How connection multiplies communication
We are constantly drowning in information: on our phones, on our computers, in our offices and in our homes. There’s a firehose of information gushing straight into our faces all. the. time. And because of this deluge, we’re constantly trying to block out the “noise” and focus on what’s important to us.
When faced by the sheer volume of communication out there, your brain starts to act a little like an email spam filter, helping you to take a sip from the firehose. It flags some information as junk and ignores it, while prioritising and paying attention to what it feels is valuable. But we’ve all had a really important email being flagged as spam by mistake, right? The problem is that sometimes your brain can skip over important information in the same way. It tunes out anything that it doesn’t see as immediately valuable to you. For anyone trying to get a message across in the media, it’s vital to remember that your audience’s brains will do exactly the same if you don’t immediately grab their interest.
So how do we do this? In a recent corporate media training session we did with a research and development company, this exact issue came up: How do we get ourselves heard above the “noise” when we’re trying to communicate about our research? Our answer is always the same, no matter the client or the industry: we need to forge a sense of connection with our audience. If you make your audience feel something, they’re going to feel connected. It’s a skill journalists use all the time. Even if we’re dealing with facts and figures, we’re also aiming for the heart. Think of connection as an emotional link that instantly overrides the spam filter.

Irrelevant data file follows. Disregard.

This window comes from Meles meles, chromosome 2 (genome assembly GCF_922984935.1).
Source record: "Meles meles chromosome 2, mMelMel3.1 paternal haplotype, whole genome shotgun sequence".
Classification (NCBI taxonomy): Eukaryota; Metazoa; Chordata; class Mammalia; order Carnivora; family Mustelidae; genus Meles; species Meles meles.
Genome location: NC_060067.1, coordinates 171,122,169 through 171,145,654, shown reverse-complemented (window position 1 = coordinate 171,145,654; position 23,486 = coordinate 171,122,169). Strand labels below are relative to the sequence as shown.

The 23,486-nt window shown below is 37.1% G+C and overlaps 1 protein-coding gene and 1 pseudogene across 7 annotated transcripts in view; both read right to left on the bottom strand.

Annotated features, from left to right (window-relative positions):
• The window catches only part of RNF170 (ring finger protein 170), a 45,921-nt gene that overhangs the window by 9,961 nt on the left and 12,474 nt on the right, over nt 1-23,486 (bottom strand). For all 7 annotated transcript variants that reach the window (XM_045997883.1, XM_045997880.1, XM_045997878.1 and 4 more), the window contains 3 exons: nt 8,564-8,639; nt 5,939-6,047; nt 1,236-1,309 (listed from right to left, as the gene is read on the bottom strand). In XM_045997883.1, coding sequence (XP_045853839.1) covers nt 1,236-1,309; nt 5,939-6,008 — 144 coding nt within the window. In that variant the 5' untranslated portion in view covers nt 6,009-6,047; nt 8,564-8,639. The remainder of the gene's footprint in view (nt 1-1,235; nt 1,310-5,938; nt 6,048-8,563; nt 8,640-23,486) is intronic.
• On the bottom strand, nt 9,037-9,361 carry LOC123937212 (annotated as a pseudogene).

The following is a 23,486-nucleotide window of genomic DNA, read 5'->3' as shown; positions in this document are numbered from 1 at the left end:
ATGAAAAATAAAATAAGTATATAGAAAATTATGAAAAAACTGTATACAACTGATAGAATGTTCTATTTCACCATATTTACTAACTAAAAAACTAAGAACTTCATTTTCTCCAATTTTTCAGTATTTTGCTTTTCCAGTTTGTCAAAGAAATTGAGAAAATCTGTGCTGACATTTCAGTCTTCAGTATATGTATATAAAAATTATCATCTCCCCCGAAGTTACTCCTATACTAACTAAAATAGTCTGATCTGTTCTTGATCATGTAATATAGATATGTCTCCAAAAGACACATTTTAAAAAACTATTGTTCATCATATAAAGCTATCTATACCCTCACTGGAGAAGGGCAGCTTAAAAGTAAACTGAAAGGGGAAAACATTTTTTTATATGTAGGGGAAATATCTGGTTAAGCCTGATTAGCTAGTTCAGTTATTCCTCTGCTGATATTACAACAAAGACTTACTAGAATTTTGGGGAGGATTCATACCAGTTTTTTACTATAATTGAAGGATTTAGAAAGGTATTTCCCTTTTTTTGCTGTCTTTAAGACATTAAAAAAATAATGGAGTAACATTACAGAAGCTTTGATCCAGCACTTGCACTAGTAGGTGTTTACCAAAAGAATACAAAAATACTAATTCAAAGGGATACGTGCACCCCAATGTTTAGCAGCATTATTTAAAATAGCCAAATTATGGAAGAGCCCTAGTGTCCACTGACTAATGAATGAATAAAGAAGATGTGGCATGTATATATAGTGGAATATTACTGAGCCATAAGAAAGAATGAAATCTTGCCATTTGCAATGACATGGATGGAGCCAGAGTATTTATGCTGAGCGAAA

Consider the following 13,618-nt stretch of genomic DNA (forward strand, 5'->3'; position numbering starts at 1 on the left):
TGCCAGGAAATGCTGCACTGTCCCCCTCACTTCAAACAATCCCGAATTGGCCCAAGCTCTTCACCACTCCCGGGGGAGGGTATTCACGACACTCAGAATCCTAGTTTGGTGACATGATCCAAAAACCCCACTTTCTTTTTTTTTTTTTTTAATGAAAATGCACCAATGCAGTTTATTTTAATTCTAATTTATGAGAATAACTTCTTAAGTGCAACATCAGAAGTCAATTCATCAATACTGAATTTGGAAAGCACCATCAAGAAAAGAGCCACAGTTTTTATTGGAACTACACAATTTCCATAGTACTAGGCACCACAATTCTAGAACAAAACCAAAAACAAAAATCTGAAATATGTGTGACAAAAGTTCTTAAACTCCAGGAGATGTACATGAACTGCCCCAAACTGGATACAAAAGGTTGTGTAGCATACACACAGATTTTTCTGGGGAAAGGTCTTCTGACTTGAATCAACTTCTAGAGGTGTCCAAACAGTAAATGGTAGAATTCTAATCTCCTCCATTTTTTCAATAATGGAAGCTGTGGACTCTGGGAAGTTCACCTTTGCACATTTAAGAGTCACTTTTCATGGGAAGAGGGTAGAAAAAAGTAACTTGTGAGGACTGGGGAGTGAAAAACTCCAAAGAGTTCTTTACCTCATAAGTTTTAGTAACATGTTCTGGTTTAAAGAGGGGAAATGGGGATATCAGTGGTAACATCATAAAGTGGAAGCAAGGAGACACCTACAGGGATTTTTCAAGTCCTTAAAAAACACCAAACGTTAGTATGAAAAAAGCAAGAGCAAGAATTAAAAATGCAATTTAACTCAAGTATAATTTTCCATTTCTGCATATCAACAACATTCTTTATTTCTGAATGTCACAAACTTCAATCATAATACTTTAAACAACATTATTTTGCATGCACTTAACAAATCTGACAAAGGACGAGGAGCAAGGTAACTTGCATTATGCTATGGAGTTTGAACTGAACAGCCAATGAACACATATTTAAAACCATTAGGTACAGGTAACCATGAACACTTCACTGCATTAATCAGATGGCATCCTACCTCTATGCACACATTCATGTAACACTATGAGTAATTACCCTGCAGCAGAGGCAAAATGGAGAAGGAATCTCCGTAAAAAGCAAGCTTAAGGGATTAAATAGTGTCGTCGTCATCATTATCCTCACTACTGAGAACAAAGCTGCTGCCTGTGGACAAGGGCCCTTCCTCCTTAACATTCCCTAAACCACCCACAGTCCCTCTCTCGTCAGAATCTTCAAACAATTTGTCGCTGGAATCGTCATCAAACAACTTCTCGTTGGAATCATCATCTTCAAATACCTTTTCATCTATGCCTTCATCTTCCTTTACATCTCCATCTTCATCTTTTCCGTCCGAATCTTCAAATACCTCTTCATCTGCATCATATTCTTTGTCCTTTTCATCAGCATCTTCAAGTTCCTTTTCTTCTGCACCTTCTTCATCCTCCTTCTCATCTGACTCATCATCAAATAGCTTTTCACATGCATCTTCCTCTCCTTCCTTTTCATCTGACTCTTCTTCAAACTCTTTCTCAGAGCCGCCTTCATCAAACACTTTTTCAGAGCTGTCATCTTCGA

That’s why, in communication, connection is everything. If your audience feels disconnected, you’ve already lost them. No matter how powerful or clever your message is, it’s simply not going to be heard. But if your audience feels like you understand them and their problems, if you’re talking to them about something specifically valuable to them, they’re going to lean into the conversation. If your audience feels connected, if you give them a good story, they’re going to remember your message.
Remember: connection multiplies communication.
And it’s also important for us as communicators to remember that connection isn’t about you or your brand; it’s not about the information you’re wanting to get across or the story you want to tell. It’s always about the person on the other end of the conversation you’re trying to have. To aim for the heart, to really connect, we need to know who we’re speaking to.
By Camilla Bath
Connection is one of Nala Academy’s must-have three Cs of communication. If you’d like to explore how to forge connection with your audience through better storytelling, drop us an email. We’d love to hear from you.